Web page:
A panel that reviewed a proposed constitutional amendment to increase the CNMI’s maximum 40-year lease term on public lands to 99 years now says that the issue remains “controversial” and “highly divisive,” and therefore recommends that the full House membership decide on it.
This comes at a time when at least three hotels have less than 10 years left on their public land leases: global brand Hyatt Regency Saipan in Garapan, Marianas Resort & Spa in Marpi, and Fiesta Resort & Spa, also in Garapan.
The House Natural Resources Committee’s report and recommendation could be adopted in this afternoon’s House session.
“I think the initiative has enough votes to pass in the House, given that the 40-year lease is limiting the investments in the CNMI. I, for one, would vote ‘yes’ to it to allow voters to decide on it. It’s in their purview,” Rep. Christopher Leon Guerrero (Cov-Saipan), one of the initiative’s co-authors, told Saipan Tribune yesterday.
If the House and Senate pass Speaker Joseph Deleon Guerrero’s (Ind-Saipan) House Legislative Initiative 18-5, it will be placed on the ballot for voters’ ratification in the November 2014 elections.
Besides the main author, the initiative has nine co-sponsors.
The House Natural Resources Committee, chaired by Rep. Anthony T. Benavente (Ind-Saipan), said the Legislature has deliberated extensively on the merits of Article 11 of the NMI Constitution over the years.
“Previous legislation indicates that the idea is not a new one and that the issue remains a controversial one. Therefore, your committee is left in an ‘indeterminate’ state and highly recommends that the full membership of the House decide upon this highly divisive initiative,” the panel said.
Of the seven Natural Resources Committee members, only five signed off on the report: the chairman, vice chair Rep. John Paul Sablan (Cov-Saipan), Reps. Richard Seman (R-Saipan), Ray Tebuteb (Ind-Saipan), and Ralph Yumul (Ind-Saipan).
Rep. Roman Benavente (Ind-Saipan) and floor leader Ralph Demapan (Cov-Saipan) didn’t sign off on it.
Article 11 of the NMI Constitution partly states that public lands “may not transfer a leasehold interest in public lands that exceeds 25 years including renewal rights. An extension of not more than 15 years may be given upon approval by three-fourths of the members of the Legislature.”
The Saipan Chamber of Commerce, the largest business group in the CNMI with some 160 members, supports an extended maximum land lease term.
While the maximum lease term for public lands is 40 years, the maximum lease term is longer for private lands—55 years.
Attempts to also increase the land lease term for private lands from 55 years to 99 years have failed over the years.
Voters, however, will be voting on an Article 12 initiative in 2014—one that allows any U.S. citizen with “at least some degree” of Chamorro or Carolinian blood to be considered a person of Northern Marianas descent who can own land in the CNMI.
Pros and cons
The House Natural Resources Committee said Article 11 has served an extremely valuable and useful purpose by acting as a check and balance through which land transactions in the CNMI are conducted and screened.
It also acknowledges that existing leasehold interest plus other incentives that the CNMI offers is more than generous and will allow businesses ample time to regain their investments, “plus some.”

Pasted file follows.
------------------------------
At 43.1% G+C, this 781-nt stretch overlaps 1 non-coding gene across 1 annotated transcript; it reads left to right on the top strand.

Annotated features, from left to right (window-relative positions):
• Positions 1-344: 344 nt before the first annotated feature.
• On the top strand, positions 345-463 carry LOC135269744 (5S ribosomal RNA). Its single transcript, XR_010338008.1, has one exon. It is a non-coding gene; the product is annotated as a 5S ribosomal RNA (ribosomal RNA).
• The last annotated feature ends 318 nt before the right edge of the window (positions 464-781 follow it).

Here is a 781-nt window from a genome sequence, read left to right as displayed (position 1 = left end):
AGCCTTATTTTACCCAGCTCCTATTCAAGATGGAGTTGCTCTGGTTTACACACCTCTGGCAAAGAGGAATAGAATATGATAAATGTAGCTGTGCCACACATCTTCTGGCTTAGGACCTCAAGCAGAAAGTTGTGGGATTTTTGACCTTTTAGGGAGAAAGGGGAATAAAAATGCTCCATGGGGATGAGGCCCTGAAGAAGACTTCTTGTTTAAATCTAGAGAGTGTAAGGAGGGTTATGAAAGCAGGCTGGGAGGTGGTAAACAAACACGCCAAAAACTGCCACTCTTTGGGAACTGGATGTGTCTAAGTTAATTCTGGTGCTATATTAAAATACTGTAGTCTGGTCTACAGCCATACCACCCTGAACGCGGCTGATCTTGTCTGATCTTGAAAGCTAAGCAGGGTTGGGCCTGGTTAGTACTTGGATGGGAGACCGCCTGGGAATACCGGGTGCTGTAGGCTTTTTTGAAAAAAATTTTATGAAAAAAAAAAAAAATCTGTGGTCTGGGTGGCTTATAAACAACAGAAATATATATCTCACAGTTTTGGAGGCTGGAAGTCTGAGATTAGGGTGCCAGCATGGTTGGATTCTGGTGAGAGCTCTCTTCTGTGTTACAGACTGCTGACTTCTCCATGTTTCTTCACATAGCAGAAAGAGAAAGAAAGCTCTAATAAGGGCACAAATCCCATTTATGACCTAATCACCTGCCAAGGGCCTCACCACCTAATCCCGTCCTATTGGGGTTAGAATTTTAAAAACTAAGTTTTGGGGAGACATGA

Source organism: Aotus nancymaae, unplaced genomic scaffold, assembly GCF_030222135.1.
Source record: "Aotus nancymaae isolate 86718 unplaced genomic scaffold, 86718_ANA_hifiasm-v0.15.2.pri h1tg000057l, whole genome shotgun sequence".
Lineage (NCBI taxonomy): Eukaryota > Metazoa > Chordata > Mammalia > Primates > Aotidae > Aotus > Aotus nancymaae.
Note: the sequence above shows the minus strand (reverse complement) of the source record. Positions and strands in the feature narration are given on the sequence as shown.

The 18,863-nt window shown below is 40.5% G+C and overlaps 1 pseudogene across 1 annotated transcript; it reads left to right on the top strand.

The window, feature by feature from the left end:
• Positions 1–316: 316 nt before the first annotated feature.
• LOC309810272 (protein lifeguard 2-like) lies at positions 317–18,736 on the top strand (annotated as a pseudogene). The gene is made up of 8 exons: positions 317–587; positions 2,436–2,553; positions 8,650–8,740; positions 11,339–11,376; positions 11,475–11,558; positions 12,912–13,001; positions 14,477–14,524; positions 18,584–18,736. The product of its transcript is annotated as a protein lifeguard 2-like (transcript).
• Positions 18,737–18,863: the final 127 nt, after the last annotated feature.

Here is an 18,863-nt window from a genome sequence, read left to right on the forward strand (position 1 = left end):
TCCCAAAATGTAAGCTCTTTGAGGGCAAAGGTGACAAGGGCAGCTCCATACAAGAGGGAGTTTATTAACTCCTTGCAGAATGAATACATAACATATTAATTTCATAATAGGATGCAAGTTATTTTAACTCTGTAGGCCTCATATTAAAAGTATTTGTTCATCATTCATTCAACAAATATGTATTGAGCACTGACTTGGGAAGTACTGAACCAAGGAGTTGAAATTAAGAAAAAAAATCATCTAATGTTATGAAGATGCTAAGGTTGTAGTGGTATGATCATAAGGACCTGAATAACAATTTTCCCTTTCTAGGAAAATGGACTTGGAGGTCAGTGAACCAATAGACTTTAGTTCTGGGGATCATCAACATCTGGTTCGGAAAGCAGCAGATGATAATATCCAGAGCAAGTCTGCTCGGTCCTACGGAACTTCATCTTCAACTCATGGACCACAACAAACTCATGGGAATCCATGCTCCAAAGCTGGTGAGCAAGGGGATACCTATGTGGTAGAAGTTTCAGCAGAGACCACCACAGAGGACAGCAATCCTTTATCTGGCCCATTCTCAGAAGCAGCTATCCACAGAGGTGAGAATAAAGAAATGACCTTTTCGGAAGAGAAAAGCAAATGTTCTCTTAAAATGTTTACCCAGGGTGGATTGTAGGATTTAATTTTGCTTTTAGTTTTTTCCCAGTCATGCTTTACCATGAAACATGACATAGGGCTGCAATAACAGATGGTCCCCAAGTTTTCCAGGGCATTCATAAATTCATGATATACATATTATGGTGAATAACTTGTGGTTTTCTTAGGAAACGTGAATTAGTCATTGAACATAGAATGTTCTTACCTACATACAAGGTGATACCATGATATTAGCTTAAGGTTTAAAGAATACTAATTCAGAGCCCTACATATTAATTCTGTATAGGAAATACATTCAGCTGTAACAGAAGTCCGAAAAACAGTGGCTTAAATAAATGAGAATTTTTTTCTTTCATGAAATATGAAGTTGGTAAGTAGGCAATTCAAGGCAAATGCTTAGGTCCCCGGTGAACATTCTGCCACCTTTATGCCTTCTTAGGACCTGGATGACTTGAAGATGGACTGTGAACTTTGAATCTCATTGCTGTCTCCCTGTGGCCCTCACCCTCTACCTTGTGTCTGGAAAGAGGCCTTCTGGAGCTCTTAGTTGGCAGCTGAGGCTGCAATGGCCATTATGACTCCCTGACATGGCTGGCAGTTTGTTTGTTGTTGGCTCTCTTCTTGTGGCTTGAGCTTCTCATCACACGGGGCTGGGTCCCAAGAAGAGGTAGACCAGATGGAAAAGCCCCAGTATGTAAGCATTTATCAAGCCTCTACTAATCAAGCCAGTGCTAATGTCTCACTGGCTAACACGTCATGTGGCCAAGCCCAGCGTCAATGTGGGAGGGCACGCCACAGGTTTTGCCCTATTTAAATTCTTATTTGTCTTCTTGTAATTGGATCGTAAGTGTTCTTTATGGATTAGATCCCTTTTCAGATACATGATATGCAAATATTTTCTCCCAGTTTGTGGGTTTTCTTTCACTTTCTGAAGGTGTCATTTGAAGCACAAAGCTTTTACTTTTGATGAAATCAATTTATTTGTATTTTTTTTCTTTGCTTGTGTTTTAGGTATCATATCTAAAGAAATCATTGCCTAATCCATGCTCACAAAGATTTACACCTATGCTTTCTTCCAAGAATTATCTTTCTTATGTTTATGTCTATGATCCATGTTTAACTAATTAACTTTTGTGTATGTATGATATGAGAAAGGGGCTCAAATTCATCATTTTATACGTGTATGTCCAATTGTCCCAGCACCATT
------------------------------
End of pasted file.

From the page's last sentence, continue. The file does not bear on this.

The panel said that leasing public lands comes at an opportune time because currently available hotel rooms are not enough to accommodate an increasing number of tourists to the CNMI.
Even with current leasehold restrictions, seven groups of investors have expressed interest in leasing public lands in San Antonio and Marpi to build new hotel rooms with at least 200 rooms.
So far, the Department of Public Lands has released a short list, with two investors, for the San Antonio public land. The two investors still need to present their plans to a review and evaluation committee, to determine which one will win the right to lease the tract of land for their multimillion hotel project.
The committee said there have been numerous attempts over the years to amend or repeal the Article 11 restriction with the rationale that the initial reasons supporting it “are no longer consistent with the needs of the Commonwealth and its people.”
“Extending the term of the lease of public lands from 25 years, with an additional 15 years subject to the approval of the Legislature to 99 years will generate renewed development interest in the CNMI among investors,” the committee said.
It added that a longer leasehold term would encourage lending by investment and financial institutions to finance major projects that will then create jobs and stimulate other economic activity.
“The leases of public land will continue to require legislative approval where the leased land consists of more than 5 hectares,” the committee added.
The committee held public hearings on HLI 18-5 on Saipan, Tinian, and Rota.
During those public hearings, the public’s sentiments were, “at best, split equally over the advantages and disadvantages” of the initiative.
Another Article 11 initiative
The Natural Resources Committee also recommended full House action on another Article 11 initiative, HLI 18-6, allowing income from public lands to be used to compensate landowners for the taking of their property, and requiring DPL’s proposed annual budget to be approved by the Legislature.
Currently, public lands income are not allowed to be used for land compensation.
Moreover, DPL’s annual budget is submitted to the Legislature “for information purposes only.”
The committee report on the initiative, also authored by the speaker, could be acted on by the full House today.